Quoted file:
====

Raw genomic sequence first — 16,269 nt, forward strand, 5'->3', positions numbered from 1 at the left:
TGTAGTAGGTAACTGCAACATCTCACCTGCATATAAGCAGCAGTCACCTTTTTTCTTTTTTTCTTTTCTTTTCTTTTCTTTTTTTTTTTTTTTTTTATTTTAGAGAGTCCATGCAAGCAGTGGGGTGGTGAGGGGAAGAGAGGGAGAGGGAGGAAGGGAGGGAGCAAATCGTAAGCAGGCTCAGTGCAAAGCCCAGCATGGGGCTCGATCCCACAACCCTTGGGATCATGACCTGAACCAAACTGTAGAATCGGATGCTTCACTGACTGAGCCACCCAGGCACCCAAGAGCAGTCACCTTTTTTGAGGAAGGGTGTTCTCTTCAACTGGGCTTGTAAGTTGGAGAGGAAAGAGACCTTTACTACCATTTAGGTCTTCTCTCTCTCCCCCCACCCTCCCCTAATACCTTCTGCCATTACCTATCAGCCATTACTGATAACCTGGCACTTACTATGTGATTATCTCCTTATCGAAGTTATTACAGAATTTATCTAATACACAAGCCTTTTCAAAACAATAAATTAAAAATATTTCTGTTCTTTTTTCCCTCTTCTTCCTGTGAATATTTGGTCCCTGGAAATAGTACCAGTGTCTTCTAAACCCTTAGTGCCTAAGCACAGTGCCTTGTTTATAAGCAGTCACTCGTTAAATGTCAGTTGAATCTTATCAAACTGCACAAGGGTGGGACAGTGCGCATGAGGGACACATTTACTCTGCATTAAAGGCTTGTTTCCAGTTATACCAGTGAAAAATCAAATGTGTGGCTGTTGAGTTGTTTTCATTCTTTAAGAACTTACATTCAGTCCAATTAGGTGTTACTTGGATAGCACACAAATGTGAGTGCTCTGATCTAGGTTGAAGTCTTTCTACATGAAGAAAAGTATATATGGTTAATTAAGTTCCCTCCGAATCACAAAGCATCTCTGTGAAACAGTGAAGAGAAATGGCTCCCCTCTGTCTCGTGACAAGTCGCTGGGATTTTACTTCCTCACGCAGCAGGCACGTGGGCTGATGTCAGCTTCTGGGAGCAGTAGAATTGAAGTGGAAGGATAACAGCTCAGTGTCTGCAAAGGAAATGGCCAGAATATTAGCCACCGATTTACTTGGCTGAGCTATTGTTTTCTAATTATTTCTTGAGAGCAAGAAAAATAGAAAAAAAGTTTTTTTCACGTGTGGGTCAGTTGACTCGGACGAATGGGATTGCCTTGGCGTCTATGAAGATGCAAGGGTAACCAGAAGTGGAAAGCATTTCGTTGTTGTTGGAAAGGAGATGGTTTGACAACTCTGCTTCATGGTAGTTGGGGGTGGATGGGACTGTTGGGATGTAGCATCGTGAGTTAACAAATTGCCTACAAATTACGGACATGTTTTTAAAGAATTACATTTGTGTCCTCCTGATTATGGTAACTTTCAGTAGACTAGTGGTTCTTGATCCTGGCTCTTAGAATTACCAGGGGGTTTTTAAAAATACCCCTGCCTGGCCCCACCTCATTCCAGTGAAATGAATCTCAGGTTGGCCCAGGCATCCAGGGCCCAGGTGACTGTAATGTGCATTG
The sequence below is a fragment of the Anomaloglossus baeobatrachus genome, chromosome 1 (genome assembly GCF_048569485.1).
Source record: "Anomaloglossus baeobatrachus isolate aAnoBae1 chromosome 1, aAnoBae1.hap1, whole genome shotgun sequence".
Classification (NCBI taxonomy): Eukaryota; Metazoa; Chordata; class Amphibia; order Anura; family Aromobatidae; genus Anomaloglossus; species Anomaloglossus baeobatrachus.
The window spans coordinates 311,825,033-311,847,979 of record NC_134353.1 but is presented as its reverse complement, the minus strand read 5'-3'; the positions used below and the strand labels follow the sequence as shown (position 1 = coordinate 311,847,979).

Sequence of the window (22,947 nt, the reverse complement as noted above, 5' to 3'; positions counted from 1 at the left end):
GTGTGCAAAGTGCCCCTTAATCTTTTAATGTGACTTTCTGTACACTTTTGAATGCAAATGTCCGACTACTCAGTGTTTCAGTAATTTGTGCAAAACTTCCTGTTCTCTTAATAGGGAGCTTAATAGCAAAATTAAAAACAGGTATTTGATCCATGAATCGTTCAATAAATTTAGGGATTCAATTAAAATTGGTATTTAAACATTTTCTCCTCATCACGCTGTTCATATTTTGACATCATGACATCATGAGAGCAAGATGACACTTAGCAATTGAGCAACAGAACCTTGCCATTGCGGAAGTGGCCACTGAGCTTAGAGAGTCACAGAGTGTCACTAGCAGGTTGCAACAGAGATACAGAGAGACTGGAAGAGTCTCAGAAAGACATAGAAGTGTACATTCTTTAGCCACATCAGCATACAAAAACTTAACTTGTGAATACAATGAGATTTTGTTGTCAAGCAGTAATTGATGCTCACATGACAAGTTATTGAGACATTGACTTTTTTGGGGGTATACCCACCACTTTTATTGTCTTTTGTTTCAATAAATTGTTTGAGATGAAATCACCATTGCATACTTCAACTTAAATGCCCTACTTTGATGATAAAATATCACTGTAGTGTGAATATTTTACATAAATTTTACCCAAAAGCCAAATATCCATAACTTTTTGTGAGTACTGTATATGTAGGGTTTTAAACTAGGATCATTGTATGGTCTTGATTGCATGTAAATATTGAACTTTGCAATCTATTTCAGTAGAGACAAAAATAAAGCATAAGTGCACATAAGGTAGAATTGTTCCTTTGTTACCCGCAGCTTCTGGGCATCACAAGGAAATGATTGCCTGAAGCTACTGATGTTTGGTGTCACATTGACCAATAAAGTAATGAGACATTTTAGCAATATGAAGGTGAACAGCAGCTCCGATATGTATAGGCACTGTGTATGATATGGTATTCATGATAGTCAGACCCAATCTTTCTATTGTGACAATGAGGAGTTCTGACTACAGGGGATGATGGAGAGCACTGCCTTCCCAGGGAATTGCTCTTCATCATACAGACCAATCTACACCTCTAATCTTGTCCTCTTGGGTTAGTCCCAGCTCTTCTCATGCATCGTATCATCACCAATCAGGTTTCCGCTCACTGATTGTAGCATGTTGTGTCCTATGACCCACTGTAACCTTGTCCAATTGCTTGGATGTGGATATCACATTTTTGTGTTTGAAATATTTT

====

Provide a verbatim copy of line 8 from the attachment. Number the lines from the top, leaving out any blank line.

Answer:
GTGTGCAAAGTGCCCCTTAATCTTTTAATGTGACTTTCTGTACACTTTTGAATGCAAATGTCCGACTACTCAGTGTTTCAGTAATTTGTGCAAAACTTCCTGTTCTCTTAATAGGGAGCTTAATAGCAAAATTAAAAACAGGTATTTGATCCATGAATCGTTCAATAAATTTAGGGATTCAATTAAAATTGGTATTTAAACATTTTCTCCTCATCACGCTGTTCATATTTTGACATCATGACATCATGAGAGCAAGATGACACTTAGCAATTGAGCAACAGAACCTTGCCATTGCGGAAGTGGCCACTGAGCTTAGAGAGTCACAGAGTGTCACTAGCAGGTTGCAACAGAGATACAGAGAGACTGGAAGAGTCTCAGAAAGACATAGAAGTGTACATTCTTTAGCCACATCAGCATACAAAAACTTAACTTGTGAATACAATGAGATTTTGTTGTCAAGCAGTAATTGATGCTCACATGACAAGTTATTGAGACATTGACTTTTTTGGGGGTATACCCACCACTTTTATTGTCTTTTGTTTCAATAAATTGTTTGAGATGAAATCACCATTGCATACTTCAACTTAAATGCCCTACTTTGATGATAAAATATCACTGTAGTGTGAATATTTTACATAAATTTTACCCAAAAGCCAAATATCCATAACTTTTTGTGAGTACTGTATATGTAGGGTTTTAAACTAGGATCATTGTATGGTCTTGATTGCATGTAAATATTGAACTTTGCAATCTATTTCAGTAGAGACAAAAATAAAGCATAAGTGCACATAAGGTAGAATTGTTCCTTTGTTACCCGCAGCTTCTGGGCATCACAAGGAAATGATTGCCTGAAGCTACTGATGTTTGGTGTCACATTGACCAATAAAGTAATGAGACATTTTAGCAATATGAAGGTGAACAGCAGCTCCGATATGTATAGGCACTGTGTATGATATGGTATTCATGATAGTCAGACCCAATCTTTCTATTGTGACAATGAGGAGTTCTGACTACAGGGGATGATGGAGAGCACTGCCTTCCCAGGGAATTGCTCTTCATCATACAGACCAATCTACACCTCTAATCTTGTCCTCTTGGGTTAGTCCCAGCTCTTCTCATGCATCGTATCATCACCAATCAGGTTTCCGCTCACTGATTGTAGCATGTTGTGTCCTATGACCCACTGTAACCTTGTCCAATTGCTTGGATGTGGATATCACATTTTTGTGTTTGAAATATTTT